Montana Governor Greg Gianforte has appointed Belgrade City Court Judge Andrew Breuner to preside over the new eighteenth judicial district court in Gallatin County.
Breuner, who has served as Belgrade municipal judge since 2015, was one of four candidates who applied for the post earlier this fall. The 2021 legislature approved the new position in response to the increase in the number of cases in the rapidly growing county.
The last day of Breuner in Belgrade will be December 31; he expects to be sworn in as a district judge on Jan. 3.
Breuner told the Belgrade News on Wednesday that he believed his experience on the bench in Belgrade contributed to the governor’s decision.
“A real peculiarity is that I was a practicing judge for almost seven years,” he said. “You add that to the fact that I have been a licensed lawyer, and I think I brought a wealth of experience to the application process. “
He added that Gianforte also knows him well due to their past working relationship on the board of the Petra Academy.
“I know his expectations, his standards of professionalism,” said Breuner. “He knows my skills, he knows my personality, he knows my values. “
In a press release, Gianforte said: “Andrew Breuner is a talented lawyer who will make an outstanding judge in the Eighteenth Judicial District. He is committed to applying the law in a fair, consistent and objective manner, and I have no doubts that he will serve County Gallatin well by interpreting the laws, not by making them on the bench.
Before becoming a judge in Belgrade, Breuner worked for 15 years as a lawyer, “so I am familiar with the district systems, not just locally but throughout the state,” he said.
Breuner said the nomination was “bittersweet” because “as excited as I am and eager to get down to business at Bozeman… I have a genuine affection for Belgrade.
“To be honest with you, I will miss coming to work here terribly,” he said.
In an email to court and city staff on Wednesday morning, Breuner wrote: “Thanks to you, I have looked forward to coming to work every day for six and a half years. You made my work so meaningful and, frankly, fun. I am truly blessed by all of you and I will miss this place dearly.
Under Breuner’s leadership, the Belgrade court became a municipal archives court last July, meaning the court now keeps detailed accounts of all its proceedings. Breuner said on Wednesday he expects the next big change for city court to be a transition to city court status, according to most major cities in Montana – and he expects this to happen. happen as soon as possible.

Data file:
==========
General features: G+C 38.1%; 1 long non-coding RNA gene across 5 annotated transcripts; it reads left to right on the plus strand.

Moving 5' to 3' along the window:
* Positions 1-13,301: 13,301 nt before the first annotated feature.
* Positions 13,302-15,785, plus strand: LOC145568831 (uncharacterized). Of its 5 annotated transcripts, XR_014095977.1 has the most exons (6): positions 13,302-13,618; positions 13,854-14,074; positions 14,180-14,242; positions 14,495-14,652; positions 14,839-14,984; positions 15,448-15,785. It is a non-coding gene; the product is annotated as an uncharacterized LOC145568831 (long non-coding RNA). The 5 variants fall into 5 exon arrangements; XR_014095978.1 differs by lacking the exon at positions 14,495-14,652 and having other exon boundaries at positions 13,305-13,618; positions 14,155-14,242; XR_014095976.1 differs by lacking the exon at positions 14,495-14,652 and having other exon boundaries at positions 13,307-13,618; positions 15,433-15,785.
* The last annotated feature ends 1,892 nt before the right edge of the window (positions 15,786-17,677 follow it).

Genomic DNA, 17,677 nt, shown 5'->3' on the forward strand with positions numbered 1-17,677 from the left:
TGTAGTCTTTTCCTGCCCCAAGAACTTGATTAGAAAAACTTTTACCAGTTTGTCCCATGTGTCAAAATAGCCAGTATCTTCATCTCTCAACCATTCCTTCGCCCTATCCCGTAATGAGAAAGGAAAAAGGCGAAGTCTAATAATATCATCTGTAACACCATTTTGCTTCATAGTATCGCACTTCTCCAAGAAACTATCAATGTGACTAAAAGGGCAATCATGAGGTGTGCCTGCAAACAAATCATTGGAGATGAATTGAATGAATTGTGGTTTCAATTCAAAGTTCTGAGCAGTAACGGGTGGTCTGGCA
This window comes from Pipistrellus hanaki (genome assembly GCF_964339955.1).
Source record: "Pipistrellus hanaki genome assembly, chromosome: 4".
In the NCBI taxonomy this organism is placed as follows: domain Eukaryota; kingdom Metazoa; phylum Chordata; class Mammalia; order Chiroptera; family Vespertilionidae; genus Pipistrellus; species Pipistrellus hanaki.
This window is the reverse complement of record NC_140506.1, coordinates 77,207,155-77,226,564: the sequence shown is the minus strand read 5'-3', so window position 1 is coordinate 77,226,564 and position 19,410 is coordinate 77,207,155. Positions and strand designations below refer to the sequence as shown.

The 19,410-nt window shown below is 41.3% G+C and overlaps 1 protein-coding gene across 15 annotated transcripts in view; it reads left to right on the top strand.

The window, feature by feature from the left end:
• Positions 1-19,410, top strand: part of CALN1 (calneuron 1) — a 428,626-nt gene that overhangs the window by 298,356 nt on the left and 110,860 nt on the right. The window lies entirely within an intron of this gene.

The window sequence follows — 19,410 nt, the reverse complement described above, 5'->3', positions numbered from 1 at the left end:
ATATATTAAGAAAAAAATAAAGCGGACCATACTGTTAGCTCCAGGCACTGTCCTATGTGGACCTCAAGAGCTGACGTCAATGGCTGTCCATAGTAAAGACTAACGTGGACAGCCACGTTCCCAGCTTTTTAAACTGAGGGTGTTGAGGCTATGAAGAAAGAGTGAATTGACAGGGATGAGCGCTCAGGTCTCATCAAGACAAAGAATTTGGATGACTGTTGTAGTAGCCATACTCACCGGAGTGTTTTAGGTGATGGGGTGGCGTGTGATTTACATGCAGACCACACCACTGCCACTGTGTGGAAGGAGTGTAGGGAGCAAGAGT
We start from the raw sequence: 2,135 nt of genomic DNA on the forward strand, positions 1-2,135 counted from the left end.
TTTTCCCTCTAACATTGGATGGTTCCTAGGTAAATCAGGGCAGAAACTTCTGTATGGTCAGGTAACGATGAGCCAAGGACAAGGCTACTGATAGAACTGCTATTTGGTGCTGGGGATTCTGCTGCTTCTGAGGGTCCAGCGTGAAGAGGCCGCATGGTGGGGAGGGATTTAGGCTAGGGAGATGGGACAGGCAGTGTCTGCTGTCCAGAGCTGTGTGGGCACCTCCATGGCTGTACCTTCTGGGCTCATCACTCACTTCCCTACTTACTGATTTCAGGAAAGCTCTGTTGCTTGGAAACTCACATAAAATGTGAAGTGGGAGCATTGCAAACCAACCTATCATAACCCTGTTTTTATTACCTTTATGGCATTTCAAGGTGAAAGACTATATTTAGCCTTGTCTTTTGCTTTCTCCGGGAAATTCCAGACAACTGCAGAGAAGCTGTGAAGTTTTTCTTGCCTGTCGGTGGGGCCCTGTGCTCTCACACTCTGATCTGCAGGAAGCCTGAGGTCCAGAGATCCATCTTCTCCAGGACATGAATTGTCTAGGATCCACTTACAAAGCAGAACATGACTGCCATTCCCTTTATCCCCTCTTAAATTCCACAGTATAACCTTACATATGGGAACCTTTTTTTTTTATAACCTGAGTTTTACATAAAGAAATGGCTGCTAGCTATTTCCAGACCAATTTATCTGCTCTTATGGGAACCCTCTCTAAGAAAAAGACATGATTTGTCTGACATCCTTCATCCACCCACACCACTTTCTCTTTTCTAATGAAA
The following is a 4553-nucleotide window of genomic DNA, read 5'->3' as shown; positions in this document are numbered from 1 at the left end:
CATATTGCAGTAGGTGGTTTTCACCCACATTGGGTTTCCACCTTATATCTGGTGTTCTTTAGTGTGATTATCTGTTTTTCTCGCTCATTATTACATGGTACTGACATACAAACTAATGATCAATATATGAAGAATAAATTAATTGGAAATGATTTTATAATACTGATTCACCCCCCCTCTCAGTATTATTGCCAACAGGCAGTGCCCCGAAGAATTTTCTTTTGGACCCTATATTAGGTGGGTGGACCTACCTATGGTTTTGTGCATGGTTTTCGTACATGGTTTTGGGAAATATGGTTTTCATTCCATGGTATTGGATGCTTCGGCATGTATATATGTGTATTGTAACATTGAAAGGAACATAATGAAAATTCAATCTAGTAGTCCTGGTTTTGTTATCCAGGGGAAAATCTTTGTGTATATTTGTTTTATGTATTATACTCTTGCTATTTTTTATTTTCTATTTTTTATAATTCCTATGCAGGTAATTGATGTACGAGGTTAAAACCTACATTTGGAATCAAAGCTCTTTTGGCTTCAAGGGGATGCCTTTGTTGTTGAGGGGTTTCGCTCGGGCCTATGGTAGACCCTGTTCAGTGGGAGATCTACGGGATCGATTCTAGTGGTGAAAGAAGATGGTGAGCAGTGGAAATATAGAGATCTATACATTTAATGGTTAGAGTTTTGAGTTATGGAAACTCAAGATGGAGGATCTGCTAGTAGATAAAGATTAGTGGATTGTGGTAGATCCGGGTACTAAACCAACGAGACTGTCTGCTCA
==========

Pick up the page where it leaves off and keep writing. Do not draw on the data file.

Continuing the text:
Before that, the city will have to find a new municipal judge, a transition which Breuner says will be fairly fluid.
“I am totally convinced that we have the resources we need to maintain the pitch for as long as it takes (to hire a replacement),” he said. “By the end of January, I expect Belgrade to be ready to select someone.”
City manager Neil Cardwell said council would start planning to find a new judge at its meeting on Monday.
“I’m excited for him and this opportunity,” Cardwell said. “It couldn’t happen to a better person.”
Breuner applied in 2020 to succeed retired District Judge Holly Brown, a post ultimately filled by Peter Ohman. At the time, Breuner told the Belgrade News that he was interested in taking the opportunity of the district court because of the variety and increasing complexity of the cases he would deal with there.
Other candidates for the new district judge seat were Audrey Schultz Cromwell, managing partner at Cromwell Law and judge pro tempore at Bozeman City Court and Gallatin County Court of Justice; Martin Lambert, Gallatin County Lawyer; and Benjamin Refling, who works for the State Public Defender’s Office.
The direct appointment of the governor differs from the way district court judges have been chosen over the past 50 years. Previously, candidates for district court judges were selected by the Judicial Appointments Commission made up of two lawyers, four people who are not judges or lawyers, and a district court judge, with the final approval of the governor. A new law passed by the 2021 legislature gave the governor the power to fill vacant or new judicial seats on his own. The law was challenged in the Montana Supreme Court, which ruled in June that it was constitutional.
To keep his new seat, Breuner will have to stand for election next fall.